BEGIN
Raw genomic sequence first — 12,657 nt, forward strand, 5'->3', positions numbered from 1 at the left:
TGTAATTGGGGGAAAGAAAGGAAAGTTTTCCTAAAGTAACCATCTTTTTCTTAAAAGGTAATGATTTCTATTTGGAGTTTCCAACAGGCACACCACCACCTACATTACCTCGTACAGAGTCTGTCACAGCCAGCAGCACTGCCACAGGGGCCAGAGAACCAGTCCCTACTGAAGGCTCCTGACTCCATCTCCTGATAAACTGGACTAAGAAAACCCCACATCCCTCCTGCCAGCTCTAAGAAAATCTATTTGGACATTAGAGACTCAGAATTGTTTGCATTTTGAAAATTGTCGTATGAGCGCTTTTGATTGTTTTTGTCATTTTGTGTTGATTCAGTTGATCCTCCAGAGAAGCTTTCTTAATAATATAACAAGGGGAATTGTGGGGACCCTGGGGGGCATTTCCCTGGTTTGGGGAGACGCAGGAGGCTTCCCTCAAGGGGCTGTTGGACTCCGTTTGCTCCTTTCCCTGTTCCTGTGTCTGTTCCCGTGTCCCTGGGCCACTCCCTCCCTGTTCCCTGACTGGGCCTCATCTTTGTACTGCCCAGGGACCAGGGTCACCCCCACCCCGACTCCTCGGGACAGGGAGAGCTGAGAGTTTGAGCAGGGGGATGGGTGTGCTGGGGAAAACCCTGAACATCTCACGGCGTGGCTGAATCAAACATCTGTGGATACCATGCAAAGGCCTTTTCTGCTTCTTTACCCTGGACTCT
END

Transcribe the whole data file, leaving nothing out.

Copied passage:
Raw genomic sequence first — 12,657 nt, forward strand, 5'->3', positions numbered from 1 at the left:
TGTAATTGGGGGAAAGAAAGGAAAGTTTTCCTAAAGTAACCATCTTTTTCTTAAAAGGTAATGATTTCTATTTGGAGTTTCCAACAGGCACACCACCACCTACATTACCTCGTACAGAGTCTGTCACAGCCAGCAGCACTGCCACAGGGGCCAGAGAACCAGTCCCTACTGAAGGCTCCTGACTCCATCTCCTGATAAACTGGACTAAGAAAACCCCACATCCCTCCTGCCAGCTCTAAGAAAATCTATTTGGACATTAGAGACTCAGAATTGTTTGCATTTTGAAAATTGTCGTATGAGCGCTTTTGATTGTTTTTGTCATTTTGTGTTGATTCAGTTGATCCTCCAGAGAAGCTTTCTTAATAATATAACAAGGGGAATTGTGGGGACCCTGGGGGGCATTTCCCTGGTTTGGGGAGACGCAGGAGGCTTCCCTCAAGGGGCTGTTGGACTCCGTTTGCTCCTTTCCCTGTTCCTGTGTCTGTTCCCGTGTCCCTGGGCCACTCCCTCCCTGTTCCCTGACTGGGCCTCATCTTTGTACTGCCCAGGGACCAGGGTCACCCCCACCCCGACTCCTCGGGACAGGGAGAGCTGAGAGTTTGAGCAGGGGGATGGGTGTGCTGGGGAAAACCCTGAACATCTCACGGCGTGGCTGAATCAAACATCTGTGGATACCATGCAAAGGCCTTTTCTGCTTCTTTACCCTGGACTCT